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Opinion ARTICLE

Front. Immunol., 19 October 2010 | https://doi.org/10.3389/fimmu.2010.00001

Frontiers in immunology – grand challenges

  • The Division of Immunology, Department of Medicine, Weill Medical College, Cornell University, New York, NY, USA

As a science, immunology has now matured to the point where the tremendous complexities of the immune system are apparent for the first time. This new awareness of the daunting orchestration of antigen recognition, and the tempo, magnitude, duration, and character of the response, which is controlled by leukocytotrophic hormones, has become possible only within the past 30 years, as a result of the era of molecular immunology. In particular, we have recognized the complexities as a result of the capacity to delete or insert genes encoding important immunological molecules that have been discovered, so that we could observe their effects on the whole immune system in intact animals. Thus, the effects of the manipulation of individual genes often results in obvious immunological dysfunction that lead to lethal consequences. Other defects are more subtle, but often over time lead to equally devastating disruption of the immune system. Consequently, it is now evident that antigen recognition results in the activation of exquisite negative feedback loops in addition to the generation of marvelously effective immune responses. Thus, whether a detectable systemic immune response occurs or not is decided by the summation of these positive and negative molecular pathways.

It is also evident that genetic approaches can only go so far in providing information about the complex circuitry that results in immunological recognition and response. To progress in the future, it is clear that immunology will have to take chapters from the neuroscientists, and delve into the biophysics of intermolecular interactions. Thus, new ways of monitoring and measuring molecular concentrations and molecular changes, such as phosphorylations with their consequent conformational changes, will be necessary to discern how and why cellular behavior changes. In this regard, further reductionist approaches must be used at the single cell level, probing for molecular changes. Although Leonard Herzenberg introduced the flow cytometer to immunology almost 40 years ago (Julius et al., 1972), for the most part this methodology has only been used to illustrate the complexity of cell populations, even though it is possible to examine individual cells. The capacity to monitor and quantify intracellular and cell surface molecules with fluorescent monoclonal antibodies has been important in discerning how cell differentiation and signaling occurs (Jung et al., 1993; Perez and Nolan, 2002; Feinerman et al., 2008). However, the number of molecules that can be monitored simultaneously is limited by the number of fluorescent molecules. Now, the combination of flow cytometry and inductively coupled time-of-flight mass spectroscopy (Bandura et al., 2009) promises to be even more fruitful because it will be possible to determine the concentration and status of as many as 30 individual molecules within individual cells, and to relate this information to cellular behavior.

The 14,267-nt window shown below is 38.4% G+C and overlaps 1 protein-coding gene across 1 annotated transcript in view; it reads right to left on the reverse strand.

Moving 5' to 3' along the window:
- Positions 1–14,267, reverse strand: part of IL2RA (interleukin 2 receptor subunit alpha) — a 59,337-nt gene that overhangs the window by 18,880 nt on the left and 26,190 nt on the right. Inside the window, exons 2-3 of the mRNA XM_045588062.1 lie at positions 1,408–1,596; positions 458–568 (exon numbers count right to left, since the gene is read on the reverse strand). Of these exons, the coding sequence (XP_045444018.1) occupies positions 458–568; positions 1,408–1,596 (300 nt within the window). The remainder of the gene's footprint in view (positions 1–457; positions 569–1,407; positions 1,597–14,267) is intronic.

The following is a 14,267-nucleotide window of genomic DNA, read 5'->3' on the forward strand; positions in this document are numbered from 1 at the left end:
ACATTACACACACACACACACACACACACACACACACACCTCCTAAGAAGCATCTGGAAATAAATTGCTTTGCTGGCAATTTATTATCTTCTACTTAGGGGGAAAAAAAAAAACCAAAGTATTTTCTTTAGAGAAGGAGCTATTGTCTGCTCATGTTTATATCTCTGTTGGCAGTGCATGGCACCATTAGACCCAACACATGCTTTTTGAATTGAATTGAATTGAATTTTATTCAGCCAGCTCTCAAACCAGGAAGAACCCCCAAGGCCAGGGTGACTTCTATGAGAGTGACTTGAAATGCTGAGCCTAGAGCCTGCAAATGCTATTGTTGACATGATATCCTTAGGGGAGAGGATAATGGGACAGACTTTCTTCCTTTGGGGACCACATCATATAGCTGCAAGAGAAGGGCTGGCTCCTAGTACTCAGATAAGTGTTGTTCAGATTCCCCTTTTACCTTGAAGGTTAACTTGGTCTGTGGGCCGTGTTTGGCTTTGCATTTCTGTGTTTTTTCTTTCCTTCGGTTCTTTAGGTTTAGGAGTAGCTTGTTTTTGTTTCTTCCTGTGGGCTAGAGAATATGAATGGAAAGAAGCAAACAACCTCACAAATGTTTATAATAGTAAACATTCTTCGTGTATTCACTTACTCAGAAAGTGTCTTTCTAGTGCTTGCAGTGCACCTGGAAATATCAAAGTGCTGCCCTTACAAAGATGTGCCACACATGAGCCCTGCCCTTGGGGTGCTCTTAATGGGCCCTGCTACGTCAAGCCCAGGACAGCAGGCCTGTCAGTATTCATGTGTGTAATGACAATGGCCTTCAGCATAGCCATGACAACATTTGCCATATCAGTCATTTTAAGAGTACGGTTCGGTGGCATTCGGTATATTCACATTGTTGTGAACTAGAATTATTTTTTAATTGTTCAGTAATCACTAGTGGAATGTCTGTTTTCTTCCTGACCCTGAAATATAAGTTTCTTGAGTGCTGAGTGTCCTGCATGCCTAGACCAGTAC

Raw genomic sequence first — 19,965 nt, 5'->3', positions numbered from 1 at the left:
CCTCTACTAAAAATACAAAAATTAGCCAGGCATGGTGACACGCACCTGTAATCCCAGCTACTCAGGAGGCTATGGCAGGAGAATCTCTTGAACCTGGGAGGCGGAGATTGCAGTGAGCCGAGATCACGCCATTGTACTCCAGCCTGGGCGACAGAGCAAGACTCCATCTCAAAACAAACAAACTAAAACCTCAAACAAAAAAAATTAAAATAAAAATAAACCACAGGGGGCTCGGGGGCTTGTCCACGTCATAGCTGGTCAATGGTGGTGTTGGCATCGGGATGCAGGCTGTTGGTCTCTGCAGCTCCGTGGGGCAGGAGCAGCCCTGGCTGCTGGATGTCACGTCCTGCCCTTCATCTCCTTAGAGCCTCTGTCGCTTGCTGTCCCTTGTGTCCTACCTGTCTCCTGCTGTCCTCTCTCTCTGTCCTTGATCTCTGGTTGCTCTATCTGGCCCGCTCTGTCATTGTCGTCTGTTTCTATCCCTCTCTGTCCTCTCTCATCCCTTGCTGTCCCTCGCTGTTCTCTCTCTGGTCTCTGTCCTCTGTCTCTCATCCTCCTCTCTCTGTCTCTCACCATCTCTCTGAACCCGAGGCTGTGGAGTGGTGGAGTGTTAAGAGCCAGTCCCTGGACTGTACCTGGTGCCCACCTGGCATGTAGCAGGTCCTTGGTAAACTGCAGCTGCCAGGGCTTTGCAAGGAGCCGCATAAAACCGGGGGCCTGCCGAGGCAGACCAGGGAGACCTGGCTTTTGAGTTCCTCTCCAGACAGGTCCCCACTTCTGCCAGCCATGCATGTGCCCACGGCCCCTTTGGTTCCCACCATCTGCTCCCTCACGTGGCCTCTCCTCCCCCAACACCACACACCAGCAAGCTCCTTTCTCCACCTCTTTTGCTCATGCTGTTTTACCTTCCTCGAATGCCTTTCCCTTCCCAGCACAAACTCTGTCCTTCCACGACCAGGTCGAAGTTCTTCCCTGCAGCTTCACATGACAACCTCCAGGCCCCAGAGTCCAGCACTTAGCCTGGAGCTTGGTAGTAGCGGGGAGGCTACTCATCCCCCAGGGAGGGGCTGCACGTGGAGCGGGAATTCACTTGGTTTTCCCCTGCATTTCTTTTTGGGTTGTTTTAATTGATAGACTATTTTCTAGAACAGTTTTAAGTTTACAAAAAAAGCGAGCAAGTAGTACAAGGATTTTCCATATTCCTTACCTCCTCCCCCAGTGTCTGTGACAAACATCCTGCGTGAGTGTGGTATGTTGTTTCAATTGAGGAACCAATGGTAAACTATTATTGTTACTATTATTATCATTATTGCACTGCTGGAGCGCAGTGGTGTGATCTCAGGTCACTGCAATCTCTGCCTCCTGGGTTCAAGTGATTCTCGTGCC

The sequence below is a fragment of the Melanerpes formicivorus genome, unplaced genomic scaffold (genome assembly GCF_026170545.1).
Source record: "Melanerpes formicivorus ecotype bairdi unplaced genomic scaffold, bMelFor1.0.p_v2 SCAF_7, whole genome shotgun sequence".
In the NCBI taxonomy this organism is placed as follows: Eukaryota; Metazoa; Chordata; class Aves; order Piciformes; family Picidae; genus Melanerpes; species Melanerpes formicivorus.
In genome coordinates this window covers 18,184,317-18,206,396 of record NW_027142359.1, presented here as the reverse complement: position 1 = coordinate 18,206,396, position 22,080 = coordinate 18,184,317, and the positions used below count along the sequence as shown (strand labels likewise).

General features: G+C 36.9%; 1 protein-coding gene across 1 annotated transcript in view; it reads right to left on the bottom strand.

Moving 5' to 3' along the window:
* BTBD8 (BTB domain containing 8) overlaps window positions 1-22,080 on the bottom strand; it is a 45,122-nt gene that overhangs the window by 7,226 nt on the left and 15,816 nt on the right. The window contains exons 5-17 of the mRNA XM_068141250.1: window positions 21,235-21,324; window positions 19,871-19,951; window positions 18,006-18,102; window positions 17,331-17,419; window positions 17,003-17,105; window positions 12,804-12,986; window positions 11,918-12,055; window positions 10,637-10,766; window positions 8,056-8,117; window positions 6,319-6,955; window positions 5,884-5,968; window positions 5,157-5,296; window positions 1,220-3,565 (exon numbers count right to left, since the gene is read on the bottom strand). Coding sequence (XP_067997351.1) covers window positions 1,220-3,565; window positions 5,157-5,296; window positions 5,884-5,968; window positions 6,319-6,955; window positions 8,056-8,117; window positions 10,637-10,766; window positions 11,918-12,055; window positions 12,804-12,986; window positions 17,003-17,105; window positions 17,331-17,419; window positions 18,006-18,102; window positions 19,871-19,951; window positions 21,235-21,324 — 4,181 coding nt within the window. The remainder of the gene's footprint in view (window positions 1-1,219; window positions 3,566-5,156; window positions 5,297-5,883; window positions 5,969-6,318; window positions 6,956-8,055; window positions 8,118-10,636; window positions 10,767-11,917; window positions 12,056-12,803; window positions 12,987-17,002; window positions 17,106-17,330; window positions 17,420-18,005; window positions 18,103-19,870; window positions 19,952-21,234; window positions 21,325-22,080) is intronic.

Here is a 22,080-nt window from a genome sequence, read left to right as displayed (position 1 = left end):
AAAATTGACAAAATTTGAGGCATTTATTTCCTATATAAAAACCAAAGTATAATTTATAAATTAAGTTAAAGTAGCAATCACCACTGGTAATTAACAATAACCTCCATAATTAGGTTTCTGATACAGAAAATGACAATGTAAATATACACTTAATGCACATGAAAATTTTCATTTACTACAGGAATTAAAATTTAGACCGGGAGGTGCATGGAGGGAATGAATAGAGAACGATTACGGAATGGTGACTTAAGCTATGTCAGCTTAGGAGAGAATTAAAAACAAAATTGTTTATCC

Although information as to the behavior of individual molecules in individual cells is necessary for a true reductionist approach to immunology, it is also important not to forget that the systemic immune response is determined by cell populations. Moreover, the various heterogeneous cells within the populations influence one another by expressing and metabolizing the many cell surface as well as secreted molecules. In this regard, it is no longer sufficient to view the immune system as passive, regulated totally from without upon introduction of antigenic molecules, a concept introduced by Burnet (1957). The cells of the system react to antigenic stimulation via expression of genes that encode leukocytotropic hormones, cell surface ligands, receptors, intracellular signaling molecules, and transcription factors, all of which determine the expression of genetic programs that ultimately determine cellular responses. Thus, the immune system is like other organ systems, being controlled by its own internally regulated hormone-like and neurotransmitter-like circuitry, and not solely by external antigens. The challenge that lies ahead is to unravel how this infinitely complex cellular and molecular circuitry eventually discriminates between self and non-self, and thereby leads to a recognizable and measurable immune response. It is clear that cells respond to ligand/receptor interactions at the cell surface in a quantal (all-or-none) manner, and somehow this digital information is transferred from the cell surface to the cytoplasm and to the nucleus, resulting in quantal gene expression (Smith, 2004, 2006, 2010). In this regard, systems biology approaches promise to provide much more data to decipher.